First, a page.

Pro tip: If you want to find out which credential is right for you, refer to this page from the ISA’s official website. It will also provide you with an application guide for each of these credentials.

Required tree care skills

Taking proper tree care can be a sensitive issue. Thus, you are required to have knowledge of the following topics to become an ISA-certified arborist:

1. Tree maintenance 6. Tree biology
2. Tree planting 7. Diagnosis and treatment
3. Pruning 8. Tree risk management
4. Species identification 9. Safe work practices
5. Soil management 10. Urban forestry

    Note: It may vary depending upon the type of credential you are aiming for. Here, to keep things simple, we are assuming that you want to be a Certified Arborist.

Ok. We have got the basics covered. Now, let’s get to the major part of this topic.

How to Become an Arborist?

Becoming a certified arborist is not too much of a hassle if you know what to do next. So follow these steps one at a time to become an arborist in the US:

Step 1: Get the required education

The goal of this step is to gain a fundamental understanding of arboriculture’s principles and procedures through academic education or on-the-job training.

  • Academic education
    You can seek a bachelor’s degree in horticulture, forestry, or a related subject. Or you can even opt to enroll in
    • Community college
    • Vocational school
    • Tree care academy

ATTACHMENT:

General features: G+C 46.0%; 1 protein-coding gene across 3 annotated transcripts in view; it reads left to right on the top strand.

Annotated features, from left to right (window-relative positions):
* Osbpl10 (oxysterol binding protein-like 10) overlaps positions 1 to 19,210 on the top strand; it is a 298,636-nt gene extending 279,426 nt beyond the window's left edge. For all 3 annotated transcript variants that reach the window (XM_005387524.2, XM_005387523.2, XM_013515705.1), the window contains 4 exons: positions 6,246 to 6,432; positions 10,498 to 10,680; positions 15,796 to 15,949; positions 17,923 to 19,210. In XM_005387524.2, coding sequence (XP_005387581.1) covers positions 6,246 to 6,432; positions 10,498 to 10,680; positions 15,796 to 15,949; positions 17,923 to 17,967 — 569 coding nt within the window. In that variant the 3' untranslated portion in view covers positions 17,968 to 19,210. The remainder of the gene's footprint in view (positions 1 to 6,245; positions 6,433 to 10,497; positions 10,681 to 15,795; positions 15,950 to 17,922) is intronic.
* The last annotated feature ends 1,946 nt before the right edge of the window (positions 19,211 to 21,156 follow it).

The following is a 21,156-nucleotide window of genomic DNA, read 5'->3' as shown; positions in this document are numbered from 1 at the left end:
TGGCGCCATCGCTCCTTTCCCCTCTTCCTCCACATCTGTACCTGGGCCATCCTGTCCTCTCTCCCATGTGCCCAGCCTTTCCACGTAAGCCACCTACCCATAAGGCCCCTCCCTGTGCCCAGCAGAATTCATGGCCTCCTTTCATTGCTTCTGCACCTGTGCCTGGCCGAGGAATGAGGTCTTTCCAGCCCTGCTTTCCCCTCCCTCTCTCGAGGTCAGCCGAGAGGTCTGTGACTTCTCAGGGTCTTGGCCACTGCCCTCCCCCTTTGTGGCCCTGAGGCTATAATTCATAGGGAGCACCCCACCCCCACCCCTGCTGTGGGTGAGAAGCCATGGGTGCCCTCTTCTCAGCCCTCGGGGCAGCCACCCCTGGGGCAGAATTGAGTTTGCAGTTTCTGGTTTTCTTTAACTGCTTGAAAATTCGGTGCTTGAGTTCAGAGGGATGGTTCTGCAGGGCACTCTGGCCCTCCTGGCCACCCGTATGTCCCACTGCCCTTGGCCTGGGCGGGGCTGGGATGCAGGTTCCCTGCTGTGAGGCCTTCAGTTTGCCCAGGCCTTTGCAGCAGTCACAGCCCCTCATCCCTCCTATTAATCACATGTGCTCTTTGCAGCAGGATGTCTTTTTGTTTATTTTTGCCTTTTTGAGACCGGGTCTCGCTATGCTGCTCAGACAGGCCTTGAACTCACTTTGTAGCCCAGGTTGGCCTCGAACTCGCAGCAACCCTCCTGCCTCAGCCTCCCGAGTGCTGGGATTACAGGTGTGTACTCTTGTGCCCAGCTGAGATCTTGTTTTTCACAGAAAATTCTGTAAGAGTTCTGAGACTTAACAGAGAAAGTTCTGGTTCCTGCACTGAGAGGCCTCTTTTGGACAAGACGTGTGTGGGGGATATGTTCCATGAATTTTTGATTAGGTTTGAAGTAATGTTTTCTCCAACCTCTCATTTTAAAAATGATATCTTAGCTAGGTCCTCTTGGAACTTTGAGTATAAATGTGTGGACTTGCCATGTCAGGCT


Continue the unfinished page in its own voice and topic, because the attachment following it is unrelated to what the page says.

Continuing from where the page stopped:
• On-the-job training
    A tree care company may require that you at least have a formal education in the form of a high school diploma or GED before employing you for work.

Step 2: See if your state requires a license

Out of 50 US states, 43 don’t require an arborist license for jobs involving tree pruning and trimming. That leaves us with these 7:

  • California
  • Connecticut
  • Hawaii
  • Louisiana
  • Maine
  • Maryland
  • Rhode Island

So, if you live in any of these US states, get your arborist license.

Step 3: Gain work experience

Look out for tree care companies or landscaping companies hiring beginners to gain real-world experience in the arboriculture profession. To be eligible for the ISA-certified arborist exam, you need to:

  • Have at least three years of full-time job experience.
  • Have a combination of education and practical experience equalling 3 years.

    Note: One year of full-time experience as an arborist is equal to 1795 work hours.

Step 4: Study for the exam

Now, you need to pass the exam conducted by ISA to get your required credential. So while you gather the minimum required work experience, start studying for the syllabus of the ISA credential you are eyeing for.

But how should you prepare for the exam?

You can start with a study guide issued by ISA for the exam or by enrolling in an online course. Go here to find all the ISA exam study materials.

Step 5: Apply for the exam

Here is how you can apply for the ISA arborist exam:

  • Create an account from the MY ISA sign-in page.
  • Submit a completed application.
  • You will be notified by email about its approval or denial. Or review the application status from the dashboard.
  • Upon approval, enroll in either the paper-based or online exam and pay the exam fees at least 12 business days before the exam date.

Step 6: Pass the exam and get your arborist ISA certification